Good news. I can see the top of the water fountain on 4 tee.


Jeremy Stachowicz
Golf Course Superintendent
Wahconah CC

Thursday, March 19, 2015

USGA: The Big Melt - March 2015

USGA: The Big Melt - March 2015







The Big Melt


By David Oatis, director, Northeast Region

March 16, 2015


Snow and ice are melting,
but shaded areas are the last to clear, which makes them more likely to experience
damaging freeze thaw cycles.

Snow
and ice cover gradually is receding from courses in the Northeast, and
while most courses still are covered in the north, most are free of snow
and ice in the central and southern parts of the region. Now the
challenge becomes determining
whether or not injury has been sustained and whether it is extensive.
Odors
have been detected at numerous courses, but that in itself does not
guarantee that damage has occurred. Nonetheless, damage has been
documented in Pennsylvania, New
Jersey, New
York, New
England and southern Canada, but the extent is not fully known.


This can be a tricky time for turf managers. There often is a strong
desire to take action, but weakened turf can be pushed over the edge by
being too aggressive too soon. Keep the following points in mind as you
weigh options:


  • Make sure that no damming occurs as
    snow and ice is removed and/or melts. Shoveling drainage channels and using
    darkening agents can speed the melting process, but don’t enhance melting
    unless the weather is favorable. As Jim Skorulski wrote in the last Northeast Regional Update,
    “work with the weather.”
  • Turf plants can be closely examined
    for signs of life, but the only surefire proof of life comes when they
    break dormancy and begin to grow… or not. Incubating plugs is a great way
    to get an indication of turf viability.
  • Don’t be misled by color; it is not
    a foolproof predictor of turf health. Chlorophyll will be preserved by frozen
    conditions, so even turf that has sustained considerable injury may
    initially appear green and healthy once the snow and ice melt. Green water
    flowing off turf during snow and ice melt can be an indication that turfgrass
    plant cells have ruptured and are leaking chlorophyll.
  • Turf that is in a weakened state as a result of prolonged
    ice cover may survive, but its weakened state can leave it susceptible to
    a variety of other stresses, including additional freeze thaw cycles and
    golfer and equipment traffic.
    • Do not open greens too quickly following snow
      and ice melt. Soft, saturated soils are more prone to compaction, foot
      printing and rutting. Traffic
      on weakened turf will
      cause more injury.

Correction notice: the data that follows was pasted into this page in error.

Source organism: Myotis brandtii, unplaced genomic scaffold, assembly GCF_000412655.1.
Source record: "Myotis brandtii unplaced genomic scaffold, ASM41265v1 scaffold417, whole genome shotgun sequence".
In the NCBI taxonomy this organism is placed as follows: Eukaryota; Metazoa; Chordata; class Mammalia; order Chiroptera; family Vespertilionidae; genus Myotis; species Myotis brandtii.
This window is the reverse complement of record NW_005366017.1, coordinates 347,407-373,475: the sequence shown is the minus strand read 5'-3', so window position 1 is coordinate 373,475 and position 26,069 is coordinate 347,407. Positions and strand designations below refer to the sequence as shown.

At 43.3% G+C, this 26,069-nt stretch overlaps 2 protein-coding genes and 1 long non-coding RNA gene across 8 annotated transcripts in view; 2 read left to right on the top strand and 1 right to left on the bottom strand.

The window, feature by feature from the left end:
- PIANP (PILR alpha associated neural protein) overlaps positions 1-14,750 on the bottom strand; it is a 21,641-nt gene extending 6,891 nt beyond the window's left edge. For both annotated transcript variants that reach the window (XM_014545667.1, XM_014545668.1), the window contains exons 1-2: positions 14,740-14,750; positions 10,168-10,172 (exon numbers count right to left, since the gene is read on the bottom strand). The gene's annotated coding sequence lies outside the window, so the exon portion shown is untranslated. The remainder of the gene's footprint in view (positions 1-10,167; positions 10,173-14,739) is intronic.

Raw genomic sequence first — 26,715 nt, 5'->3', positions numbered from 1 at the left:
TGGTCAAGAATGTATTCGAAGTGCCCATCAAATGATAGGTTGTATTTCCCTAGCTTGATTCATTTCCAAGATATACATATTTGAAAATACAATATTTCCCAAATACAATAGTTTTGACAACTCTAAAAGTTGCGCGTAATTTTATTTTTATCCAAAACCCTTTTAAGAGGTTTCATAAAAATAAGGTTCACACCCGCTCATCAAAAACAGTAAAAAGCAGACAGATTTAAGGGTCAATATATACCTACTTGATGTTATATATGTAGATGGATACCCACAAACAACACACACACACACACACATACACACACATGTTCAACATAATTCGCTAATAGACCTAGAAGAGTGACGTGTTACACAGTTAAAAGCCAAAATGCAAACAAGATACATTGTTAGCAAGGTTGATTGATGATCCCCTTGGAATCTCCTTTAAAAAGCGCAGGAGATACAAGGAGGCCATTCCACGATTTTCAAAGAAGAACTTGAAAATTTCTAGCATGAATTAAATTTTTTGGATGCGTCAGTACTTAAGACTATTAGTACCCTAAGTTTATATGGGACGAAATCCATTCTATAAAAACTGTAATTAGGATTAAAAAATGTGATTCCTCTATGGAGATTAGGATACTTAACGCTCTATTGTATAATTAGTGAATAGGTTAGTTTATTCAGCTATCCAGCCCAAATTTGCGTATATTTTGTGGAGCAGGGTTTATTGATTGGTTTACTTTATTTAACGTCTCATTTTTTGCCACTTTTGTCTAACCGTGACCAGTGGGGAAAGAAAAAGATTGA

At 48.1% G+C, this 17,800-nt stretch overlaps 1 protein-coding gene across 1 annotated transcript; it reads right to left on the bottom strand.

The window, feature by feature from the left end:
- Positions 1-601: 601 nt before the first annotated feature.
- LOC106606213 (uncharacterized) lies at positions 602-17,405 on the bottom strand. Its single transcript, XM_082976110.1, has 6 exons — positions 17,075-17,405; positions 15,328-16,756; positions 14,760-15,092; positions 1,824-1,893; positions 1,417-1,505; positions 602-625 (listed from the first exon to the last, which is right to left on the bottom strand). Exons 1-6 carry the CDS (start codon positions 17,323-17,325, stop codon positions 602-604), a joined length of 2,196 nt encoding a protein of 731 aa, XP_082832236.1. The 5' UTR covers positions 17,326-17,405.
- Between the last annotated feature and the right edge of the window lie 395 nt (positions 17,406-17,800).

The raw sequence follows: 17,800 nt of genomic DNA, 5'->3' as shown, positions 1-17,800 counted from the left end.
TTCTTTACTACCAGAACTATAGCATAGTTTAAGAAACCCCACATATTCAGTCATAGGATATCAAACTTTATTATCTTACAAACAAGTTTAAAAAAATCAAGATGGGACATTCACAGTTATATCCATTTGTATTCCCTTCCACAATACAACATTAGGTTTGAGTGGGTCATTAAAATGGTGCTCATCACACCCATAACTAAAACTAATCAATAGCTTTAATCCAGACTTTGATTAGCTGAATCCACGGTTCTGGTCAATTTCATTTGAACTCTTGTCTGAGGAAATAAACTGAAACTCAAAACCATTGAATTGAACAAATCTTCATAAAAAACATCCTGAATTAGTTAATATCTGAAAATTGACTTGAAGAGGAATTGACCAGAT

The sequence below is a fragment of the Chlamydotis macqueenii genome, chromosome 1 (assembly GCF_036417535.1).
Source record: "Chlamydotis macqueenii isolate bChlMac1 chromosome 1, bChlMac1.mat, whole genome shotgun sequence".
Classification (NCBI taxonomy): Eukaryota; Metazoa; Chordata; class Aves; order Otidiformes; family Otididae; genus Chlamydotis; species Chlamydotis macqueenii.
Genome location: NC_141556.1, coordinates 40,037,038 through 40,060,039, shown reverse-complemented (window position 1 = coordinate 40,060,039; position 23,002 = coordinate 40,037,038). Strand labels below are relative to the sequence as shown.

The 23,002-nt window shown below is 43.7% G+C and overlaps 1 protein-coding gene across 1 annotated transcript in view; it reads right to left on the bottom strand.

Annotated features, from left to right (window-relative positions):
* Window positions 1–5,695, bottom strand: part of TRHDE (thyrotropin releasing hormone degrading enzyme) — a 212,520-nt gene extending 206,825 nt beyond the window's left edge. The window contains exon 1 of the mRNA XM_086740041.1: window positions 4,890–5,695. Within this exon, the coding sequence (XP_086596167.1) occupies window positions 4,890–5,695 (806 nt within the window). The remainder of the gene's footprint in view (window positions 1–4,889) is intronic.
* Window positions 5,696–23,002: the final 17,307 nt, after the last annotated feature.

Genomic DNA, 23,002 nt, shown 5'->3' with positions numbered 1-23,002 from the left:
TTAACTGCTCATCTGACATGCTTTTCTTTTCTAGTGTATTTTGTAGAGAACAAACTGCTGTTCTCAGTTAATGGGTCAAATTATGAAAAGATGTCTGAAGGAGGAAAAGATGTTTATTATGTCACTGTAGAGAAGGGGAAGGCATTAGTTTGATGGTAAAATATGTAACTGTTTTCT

• Maintenance activities such as
      cultivation may be necessary to get seed in the ground if damage
      has occurred.
      However, weak plants that have nearly exhausted their carbohydrate
      reserves are more susceptible to damage
      from cultivation processes. It is important to get seed in the ground,
      but don’t rush it and push more turf over
      the edge.
    • Get the irrigation system up and
      running quickly. Dry conditions can be lethal to weakened turf.
  • Covers can be very helpful
    in promoting growth and recovery from damage, so
    get them out and cover known damaged areas right away. Covers also will
    protect weak turf from cold, dry winds.
  • If you have damage, be prepared
    to seed using multiple methods. Drop seeding following hollow-core
    aeration combined with slit seeding using newer, less-disruptive
    implements are all excellent approaches. Follow seeding with multiple, light fertilizer
    applications to promote more growth.
  • Planting small plugs (3 inch works well) from your nursery a couple of inches apart in damaged
    areas also can help tremendously. The plugs effectively raise the mowing
    height which helps protect weak turf and seedlings. Transplanting cores
    with soil probes and aerators also works well.
Unquestionably, the most important step in promoting rapid
recovery is to keep traffic off
of damaged areas. Opening damaged
greens before they’ve healed will prolong recovery time. Temporary
greens aggravate golfers,
but having to close greens that haven’t healed later in the spring is
even more aggravating. If your greens are open and still
recovering in May and June, you have missed the boat. For the latest
information on the role of potassium in winter damage, check
out the latest blog
post from Dr. Jim Murphy at Rutgers University: http://plant-pest-advisory.rutgers.edu/winterkill-on-annual-bluegrass-dont-skip-the-k/



Source: David Oatis (doatis@usga.org)